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Julius Cæsar.
Octavius Cæsar,
Marcus Antonius,

triumvirs after the death of

Julius Cæsar.
M. Æmil. Lepidus,
Cicero, Publius, Popilius Lena ; senators.
Marcus Brutus,

conspirators against Julius Ligarius,

Decius Brutus,
Metellus Cimber,

Flavius and Marullus, tribunes.
# Artemidorus, a sophist of Cnidos.

A Soothsayer.
Cinna, a Poet. Another Poet.
Lucilius, Titinius, Messala, young Cato, and Volum-

nius; friends to Brutus and Cassius. Varro, Clitus, Claudius, Strato, Lucius, Dardanius;

servants to Brutus. Pindarus, servant to Cassius. Calphurnia, wife to Cæsar, Portia, wife to Brutus.

Senators, Citizens, Guards, Attendants, ác. SCENE, during a great part of the play, at Rome: af.

terwards at Sardis; and near Philippi.



SCENE 1.-Rome. A Street. Enter Flavius, Ma. rullus, and a Rabble of Citizens.

Flavius. HENCE; home, you idle creatures, get you homé ; Is this a holiday? What! know you not, Being mechanical, you ought not walk, Upon a labouring day, without the sign Of your professioni-Speak, what trade art thou ?

1 Cit. Why, sir, a carpenter,

Mar. Where is thy leather apron, and thy rule ?
What dost thou with thy best apparel on?
-You, sir; what trade are you?

% Cit. Truly, sir, in respect of a fine workman, I am but, as you would say, a cobbler.

Mar. But what trade art thou? Answer me directly. 2 Cit. A trade, sir, that, I hope, I may use with a

I safe conscience; which is, indeed, sir, a mender of bad soals. Mar. What trade, thou knave; thou naughty knave,

what trade? 2 Cit. Nay, I beseech you, sir, be not out with me: yet, if you be out, sir, I can mend you.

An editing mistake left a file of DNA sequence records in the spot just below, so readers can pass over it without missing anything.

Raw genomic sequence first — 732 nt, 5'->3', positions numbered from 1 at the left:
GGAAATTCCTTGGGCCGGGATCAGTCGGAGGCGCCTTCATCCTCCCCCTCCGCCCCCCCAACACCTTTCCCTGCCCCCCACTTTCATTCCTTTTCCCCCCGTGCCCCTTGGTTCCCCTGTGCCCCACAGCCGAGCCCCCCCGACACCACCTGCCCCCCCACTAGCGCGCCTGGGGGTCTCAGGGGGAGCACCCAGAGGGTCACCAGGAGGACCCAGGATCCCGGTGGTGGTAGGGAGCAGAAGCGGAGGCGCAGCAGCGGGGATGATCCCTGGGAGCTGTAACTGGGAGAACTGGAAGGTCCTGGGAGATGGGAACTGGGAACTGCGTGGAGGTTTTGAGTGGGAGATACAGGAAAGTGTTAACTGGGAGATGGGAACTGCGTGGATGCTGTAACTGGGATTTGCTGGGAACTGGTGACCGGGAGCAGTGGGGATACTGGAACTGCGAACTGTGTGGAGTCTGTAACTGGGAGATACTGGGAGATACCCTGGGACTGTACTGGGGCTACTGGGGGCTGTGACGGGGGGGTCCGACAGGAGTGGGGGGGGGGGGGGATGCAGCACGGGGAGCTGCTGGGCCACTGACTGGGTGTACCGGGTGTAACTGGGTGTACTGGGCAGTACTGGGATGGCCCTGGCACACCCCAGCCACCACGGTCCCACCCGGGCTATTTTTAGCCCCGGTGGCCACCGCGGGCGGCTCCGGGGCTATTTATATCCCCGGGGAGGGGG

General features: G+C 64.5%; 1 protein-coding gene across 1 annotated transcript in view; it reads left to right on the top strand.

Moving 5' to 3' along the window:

Mar. What meanest thou by tbat? Mend me, thoni saucy fellow?

2 Cit. Why, sir, cobble you.
Flav. Thou art a cobbler, art thou?

2 Cit. Truly, sir, all that I live by is with the awi: I medalle with no tradesman's matters, nor women's matters, but with awl. I am, indeed, sir, a surgeon to old shoes; when they are in great danger, I re-cover them. As proper men as ever trod upon neats-leather, have gone upon my handy-work.

Flav. But wherefore art not in thy shop to-day? Why dost thou lead these men about the streets?

2 Cit. Truly, sir, to wear out their shoes, to get myself into more work. But, indeed, sir, we make holiday, to see Cæsar, and to rejoice in his triumph. Mar. Wherefore rejoice? What conquest brings he

home? What tributaries follow him to Rome, To grace in captive bonds his chariot wheels ? You blocks, you stones, you worse than senseless things! 0, you hard hearts, you cruel men of Rome, Knew you not Pompey? Many a time and oft Have you climb'd up to walls and battlements, To towers and windows, yea, to chimney-tops, Your infants in your arms, and there have sat The live-long day, with patient expectation, To see great Pompey pass the streets of Rome: And when you saw his chariot but appear, Have you not made an universal shout, That Tyber trembled underneath her banks, To hear the replication of your sounds, Made in her concave shores? And do you now put on your best attire ? And do you now cull out a holiday? And do you now strew flowers in his way, That comes in triumph over Pompey's blood ?